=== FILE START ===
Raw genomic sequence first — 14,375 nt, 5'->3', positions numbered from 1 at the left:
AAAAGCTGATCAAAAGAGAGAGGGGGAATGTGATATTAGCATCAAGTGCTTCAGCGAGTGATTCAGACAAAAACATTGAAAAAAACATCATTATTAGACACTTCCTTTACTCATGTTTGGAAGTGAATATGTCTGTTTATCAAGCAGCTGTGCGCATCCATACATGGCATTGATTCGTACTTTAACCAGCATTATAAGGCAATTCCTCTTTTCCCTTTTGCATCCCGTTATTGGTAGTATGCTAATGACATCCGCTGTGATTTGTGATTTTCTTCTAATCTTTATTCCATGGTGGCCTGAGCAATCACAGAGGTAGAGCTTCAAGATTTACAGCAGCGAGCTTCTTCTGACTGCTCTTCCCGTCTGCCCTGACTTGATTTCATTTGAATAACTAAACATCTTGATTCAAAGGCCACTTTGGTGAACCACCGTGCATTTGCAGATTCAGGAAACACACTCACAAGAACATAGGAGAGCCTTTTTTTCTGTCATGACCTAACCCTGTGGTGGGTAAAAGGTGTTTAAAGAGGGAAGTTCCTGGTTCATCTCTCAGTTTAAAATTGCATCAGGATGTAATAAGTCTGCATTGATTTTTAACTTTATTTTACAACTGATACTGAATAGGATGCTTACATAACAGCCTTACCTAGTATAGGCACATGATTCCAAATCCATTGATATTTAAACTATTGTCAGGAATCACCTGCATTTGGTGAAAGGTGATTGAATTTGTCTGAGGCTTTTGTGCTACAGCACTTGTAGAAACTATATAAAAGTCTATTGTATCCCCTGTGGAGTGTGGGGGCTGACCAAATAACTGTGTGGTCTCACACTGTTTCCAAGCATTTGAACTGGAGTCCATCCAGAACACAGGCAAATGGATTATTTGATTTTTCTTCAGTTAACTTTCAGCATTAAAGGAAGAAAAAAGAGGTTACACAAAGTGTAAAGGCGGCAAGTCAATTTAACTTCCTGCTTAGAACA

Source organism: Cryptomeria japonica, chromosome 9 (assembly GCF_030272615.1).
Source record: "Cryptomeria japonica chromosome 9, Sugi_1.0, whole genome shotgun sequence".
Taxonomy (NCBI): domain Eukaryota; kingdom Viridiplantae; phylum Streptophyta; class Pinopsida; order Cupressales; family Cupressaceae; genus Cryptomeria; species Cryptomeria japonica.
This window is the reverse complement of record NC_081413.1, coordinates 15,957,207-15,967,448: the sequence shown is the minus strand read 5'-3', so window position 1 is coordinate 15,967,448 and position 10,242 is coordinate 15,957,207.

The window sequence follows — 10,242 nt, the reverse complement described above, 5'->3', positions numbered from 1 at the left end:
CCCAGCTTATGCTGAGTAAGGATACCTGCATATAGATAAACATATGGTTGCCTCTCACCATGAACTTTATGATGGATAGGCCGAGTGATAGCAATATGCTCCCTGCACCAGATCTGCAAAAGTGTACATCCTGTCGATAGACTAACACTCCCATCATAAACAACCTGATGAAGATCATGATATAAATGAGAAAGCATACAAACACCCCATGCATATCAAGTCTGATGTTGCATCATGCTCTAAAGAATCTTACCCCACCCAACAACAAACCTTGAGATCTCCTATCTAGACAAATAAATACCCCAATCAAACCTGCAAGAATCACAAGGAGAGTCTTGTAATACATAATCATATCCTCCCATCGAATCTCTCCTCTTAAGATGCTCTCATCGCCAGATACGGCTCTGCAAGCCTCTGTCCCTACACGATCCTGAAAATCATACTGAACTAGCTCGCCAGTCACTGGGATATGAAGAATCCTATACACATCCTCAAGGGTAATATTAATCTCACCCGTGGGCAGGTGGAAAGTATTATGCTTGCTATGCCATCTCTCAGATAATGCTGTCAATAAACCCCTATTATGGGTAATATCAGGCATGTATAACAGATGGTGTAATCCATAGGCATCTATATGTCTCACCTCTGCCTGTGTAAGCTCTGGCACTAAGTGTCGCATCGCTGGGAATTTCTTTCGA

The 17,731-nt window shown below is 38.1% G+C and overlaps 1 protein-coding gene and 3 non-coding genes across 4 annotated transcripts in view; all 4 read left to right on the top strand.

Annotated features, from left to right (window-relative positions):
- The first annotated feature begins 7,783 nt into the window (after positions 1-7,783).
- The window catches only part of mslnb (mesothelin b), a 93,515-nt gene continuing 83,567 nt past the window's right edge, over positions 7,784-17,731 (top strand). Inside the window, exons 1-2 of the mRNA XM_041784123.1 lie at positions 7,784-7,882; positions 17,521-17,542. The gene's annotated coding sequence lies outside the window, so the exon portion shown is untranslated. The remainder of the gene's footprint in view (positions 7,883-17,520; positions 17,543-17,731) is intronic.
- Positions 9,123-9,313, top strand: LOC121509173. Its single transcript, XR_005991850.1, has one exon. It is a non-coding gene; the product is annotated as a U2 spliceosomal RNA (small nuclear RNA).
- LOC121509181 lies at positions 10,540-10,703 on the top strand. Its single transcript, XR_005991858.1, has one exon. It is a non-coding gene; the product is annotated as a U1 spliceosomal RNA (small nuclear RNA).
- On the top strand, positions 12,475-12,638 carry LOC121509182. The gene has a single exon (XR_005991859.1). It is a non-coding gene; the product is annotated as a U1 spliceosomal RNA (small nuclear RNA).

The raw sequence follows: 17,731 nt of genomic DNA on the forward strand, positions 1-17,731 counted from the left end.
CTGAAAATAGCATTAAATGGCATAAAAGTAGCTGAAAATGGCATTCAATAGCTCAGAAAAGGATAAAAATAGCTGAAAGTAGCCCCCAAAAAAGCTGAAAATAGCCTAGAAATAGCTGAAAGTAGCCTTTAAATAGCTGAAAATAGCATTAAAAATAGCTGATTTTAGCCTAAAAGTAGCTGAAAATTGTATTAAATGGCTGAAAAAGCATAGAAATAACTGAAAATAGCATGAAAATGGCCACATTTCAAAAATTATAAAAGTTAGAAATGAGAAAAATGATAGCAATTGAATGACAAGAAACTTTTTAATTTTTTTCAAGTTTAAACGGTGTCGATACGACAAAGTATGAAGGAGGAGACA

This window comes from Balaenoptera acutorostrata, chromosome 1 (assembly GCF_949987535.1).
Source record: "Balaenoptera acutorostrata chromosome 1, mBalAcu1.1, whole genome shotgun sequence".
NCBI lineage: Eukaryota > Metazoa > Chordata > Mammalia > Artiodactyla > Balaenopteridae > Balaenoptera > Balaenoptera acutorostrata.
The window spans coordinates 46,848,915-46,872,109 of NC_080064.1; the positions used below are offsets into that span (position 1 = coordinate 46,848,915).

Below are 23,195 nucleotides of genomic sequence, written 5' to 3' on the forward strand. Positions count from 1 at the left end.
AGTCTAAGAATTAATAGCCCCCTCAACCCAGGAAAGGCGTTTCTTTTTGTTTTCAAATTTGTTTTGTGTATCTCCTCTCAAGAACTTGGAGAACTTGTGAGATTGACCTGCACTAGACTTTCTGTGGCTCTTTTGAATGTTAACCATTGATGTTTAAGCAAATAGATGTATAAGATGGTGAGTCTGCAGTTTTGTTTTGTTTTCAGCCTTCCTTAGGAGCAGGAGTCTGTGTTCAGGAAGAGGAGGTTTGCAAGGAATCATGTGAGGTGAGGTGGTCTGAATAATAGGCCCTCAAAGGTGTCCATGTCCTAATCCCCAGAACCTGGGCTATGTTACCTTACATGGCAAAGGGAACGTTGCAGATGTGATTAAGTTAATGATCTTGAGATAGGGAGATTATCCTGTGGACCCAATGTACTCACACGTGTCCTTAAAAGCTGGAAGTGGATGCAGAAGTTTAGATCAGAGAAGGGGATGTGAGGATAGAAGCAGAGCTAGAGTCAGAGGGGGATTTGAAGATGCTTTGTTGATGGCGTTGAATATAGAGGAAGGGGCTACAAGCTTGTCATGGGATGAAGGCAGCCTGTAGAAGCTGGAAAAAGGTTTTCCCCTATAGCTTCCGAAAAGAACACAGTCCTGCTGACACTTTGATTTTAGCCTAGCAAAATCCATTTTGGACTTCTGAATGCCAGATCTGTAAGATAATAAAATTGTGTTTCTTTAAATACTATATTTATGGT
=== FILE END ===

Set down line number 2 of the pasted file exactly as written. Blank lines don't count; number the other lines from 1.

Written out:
AAAAGCTGATCAAAAGAGAGAGGGGGAATGTGATATTAGCATCAAGTGCTTCAGCGAGTGATTCAGACAAAAACATTGAAAAAAACATCATTATTAGACACTTCCTTTACTCATGTTTGGAAGTGAATATGTCTGTTTATCAAGCAGCTGTGCGCATCCATACATGGCATTGATTCGTACTTTAACCAGCATTATAAGGCAATTCCTCTTTTCCCTTTTGCATCCCGTTATTGGTAGTATGCTAATGACATCCGCTGTGATTTGTGATTTTCTTCTAATCTTTATTCCATGGTGGCCTGAGCAATCACAGAGGTAGAGCTTCAAGATTTACAGCAGCGAGCTTCTTCTGACTGCTCTTCCCGTCTGCCCTGACTTGATTTCATTTGAATAACTAAACATCTTGATTCAAAGGCCACTTTGGTGAACCACCGTGCATTTGCAGATTCAGGAAACACACTCACAAGAACATAGGAGAGCCTTTTTTTCTGTCATGACCTAACCCTGTGGTGGGTAAAAGGTGTTTAAAGAGGGAAGTTCCTGGTTCATCTCTCAGTTTAAAATTGCATCAGGATGTAATAAGTCTGCATTGATTTTTAACTTTATTTTACAACTGATACTGAATAGGATGCTTACATAACAGCCTTACCTAGTATAGGCACATGATTCCAAATCCATTGATATTTAAACTATTGTCAGGAATCACCTGCATTTGGTGAAAGGTGATTGAATTTGTCTGAGGCTTTTGTGCTACAGCACTTGTAGAAACTATATAAAAGTCTATTGTATCCCCTGTGGAGTGTGGGGGCTGACCAAATAACTGTGTGGTCTCACACTGTTTCCAAGCATTTGAACTGGAGTCCATCCAGAACACAGGCAAATGGATTATTTGATTTTTCTTCAGTTAACTTTCAGCATTAAAGGAAGAAAAAAGAGGTTACACAAAGTGTAAAGGCGGCAAGTCAATTTAACTTCCTGCTTAGAACA